Women's Role In History Month

Mar 9, 2023, 3:04 AM
Eufemio Agbayani III

Eufemio Agbayani III


Seeing lots of purple and violent online and offline? It's because we are celebrating National Women's Month. It is also Women's Role in History Month.

As the whole nation celebrates the women who are currently making strides in promoting women's rights and welfare, we also honor those who paved the way for them, those who insisted in various ways that women are equal to men and are therefore worthy of respect.

Women's Role in History Month was created through Proclamation 227 dated March 17, 1988. It was quite poetic that it was by Corazon C. Aquino, the first female President of the Philippines.

This year's observance saw NHCP welcome a new Chairman, Dr. Emmanuel Franco Calairo, who will have to oversee the celebration of the quasquicentennial (125th anniversary) of Philippine independence. As he took his oath, he looked into a recently redeveloped hallway featuring his predecessors which included three illustrious women.

First, Encarnacion Alzona who was appointed to lead the National Historical Commission from September 1966 to the middle of 1967. She was the first Filipina to receive a Ph.D. — and in history at that. She made history through her involvement in the campaign to grant women the right to vote and the guerrilla movement during the Second World War. Her father Cayo Alzona, was Apolinario Mabini's private secretary. Unfortunately, Congress did not confirm her appointment but the nation made up for this by declaring her a National Scientist on July 12, 1985.

Her successor was eminent writer Carmen Guerrero-Nakpil who is considered by many as a pioneer of Philippine public history for her columns in newspapers of wide readership. She served from June 1967 to March 1971. Her thrust was in preserving and popularizing history. Under her watch, the presidential yacht was converted into a floating museum that went around the country. After its extensive tour, the contents were placed in the National Library building and became the seeds of what is now the Museum of Philippine Political History. She also supported various research initiatives and worked with Bureau of Records Management Director Dr. Domingo Abella to transfer precious archival materials from the Old Bilibid Prison to the National Library building.

Like Alzona, history was a family affair for Guerrero-Nakpil. She was a granddaughter of botanist Leon Ma. Guerrero and writer-historian Gabriel Beato Francisco. Her first husband, Ismael Cruz, is a descendant of Rizal's sister Maria. A daughter from this marriage, Gemma Cruz-Araneta, became the first Filipina to win an international beauty pageant in 1964. Gemma leveraged her fame to help the needy and became a cultural ambassador. In 1968, she was appointed Director of the National Museum which made her an ex-officio member of the board her mother chaired. (This was the only time there were relatives simultaneously serving in the NHC board.)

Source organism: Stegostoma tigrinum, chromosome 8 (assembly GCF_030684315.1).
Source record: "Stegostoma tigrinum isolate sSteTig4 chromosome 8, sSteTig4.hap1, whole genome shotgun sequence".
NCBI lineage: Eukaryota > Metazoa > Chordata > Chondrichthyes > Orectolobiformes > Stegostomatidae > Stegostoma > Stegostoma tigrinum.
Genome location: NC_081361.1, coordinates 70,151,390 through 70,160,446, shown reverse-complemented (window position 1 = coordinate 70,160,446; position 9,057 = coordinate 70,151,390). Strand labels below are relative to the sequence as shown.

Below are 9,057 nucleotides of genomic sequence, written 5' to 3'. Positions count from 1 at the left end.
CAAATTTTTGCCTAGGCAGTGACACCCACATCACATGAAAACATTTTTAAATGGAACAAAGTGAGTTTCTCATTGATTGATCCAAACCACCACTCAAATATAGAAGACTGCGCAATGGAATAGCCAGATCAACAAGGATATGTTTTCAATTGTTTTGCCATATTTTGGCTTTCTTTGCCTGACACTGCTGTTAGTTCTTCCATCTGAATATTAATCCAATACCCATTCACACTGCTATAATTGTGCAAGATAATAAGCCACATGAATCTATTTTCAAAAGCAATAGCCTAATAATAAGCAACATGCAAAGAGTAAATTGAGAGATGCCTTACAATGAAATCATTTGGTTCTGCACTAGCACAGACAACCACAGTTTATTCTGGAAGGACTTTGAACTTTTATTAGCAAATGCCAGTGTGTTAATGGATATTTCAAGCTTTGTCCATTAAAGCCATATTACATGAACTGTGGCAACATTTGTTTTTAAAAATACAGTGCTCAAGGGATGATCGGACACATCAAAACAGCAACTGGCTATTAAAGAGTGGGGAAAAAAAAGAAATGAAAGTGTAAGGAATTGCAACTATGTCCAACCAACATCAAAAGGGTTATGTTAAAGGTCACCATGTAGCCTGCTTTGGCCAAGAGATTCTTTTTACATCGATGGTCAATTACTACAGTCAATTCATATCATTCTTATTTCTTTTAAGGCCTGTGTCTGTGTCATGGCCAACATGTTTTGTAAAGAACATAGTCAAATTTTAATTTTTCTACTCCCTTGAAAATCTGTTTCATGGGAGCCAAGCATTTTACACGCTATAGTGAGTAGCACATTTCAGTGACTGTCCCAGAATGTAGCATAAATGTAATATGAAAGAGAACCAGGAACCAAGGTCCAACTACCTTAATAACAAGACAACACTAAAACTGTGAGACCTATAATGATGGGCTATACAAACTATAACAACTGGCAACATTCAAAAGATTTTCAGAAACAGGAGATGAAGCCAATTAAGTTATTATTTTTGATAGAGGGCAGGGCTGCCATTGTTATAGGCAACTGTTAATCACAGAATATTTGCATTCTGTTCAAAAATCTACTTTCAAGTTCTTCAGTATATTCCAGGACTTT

Guerrero-Nakpil's second husband, Angel Nakpil, was a relative of revolutionary Julio Nakpil who married Gregoria de Jesus, Andres Bonifacio's widow. Their daughter, Lisa Guerrero-Nakpil, is an incumbent board member appointed in 2020.

After being the National Historical Institute for decades, it regained the status of a Commission in 2010 and in April 2011, Dr. Maris Diokno was elected Chairman. Her father was former Senator Jose W. Diokno, who opposed the Marcos Sr. dictatorship and later became the first Chairperson of the Commission on Human Rights. Her grandfather Ramon was an eminent jurist and her great-grandfather Ananias fought during the Philippine-American War.

She presided over the successive sesquicentennials of Jose Rizal, Andres Bonifacio, and Apolinario Mabini and started the modernization of historic sites which she dubbed as history museums. Under her leadership, the Commission helped rebuild heritage churches and structures damaged by the earthquake in Bohol and the typhoon Yolanda in 2013.

Through her initiative, the NHCP produced a study which confirmed that Ferdinand Marcos Sr.'s military record was filled with lies. Following her principles, she resigned after Marcos Sr. was buried in the Libingan ng mga Bayani in November 2016.

This column is but a snippet of how valuable women are in the country's premiere government agency on history. I say "are" because much of our leadership is female: Carminda R. Arevalo, the officer-in-charge of the Office of the Executive Director; Gina C. Batuhan, Chief of the Historic Sites and Education Division which covers both the NHCP's commemorations and museums; Rosario V. Sapitan, Chief of the Finance and Administrative Divison; and Lie Zar Montilla, officer-in-charge of the Materials Research Conservation Division.

It reminds me of this magazine cover I recently saw which commemorated History Week. It shows women employees walking confidently in front the NHCP Building. I would like to think that it symbolizes our continuing effort to foreground women in history, something to which we all should contribute.

After all, we're doing this for the Inang Bayan.

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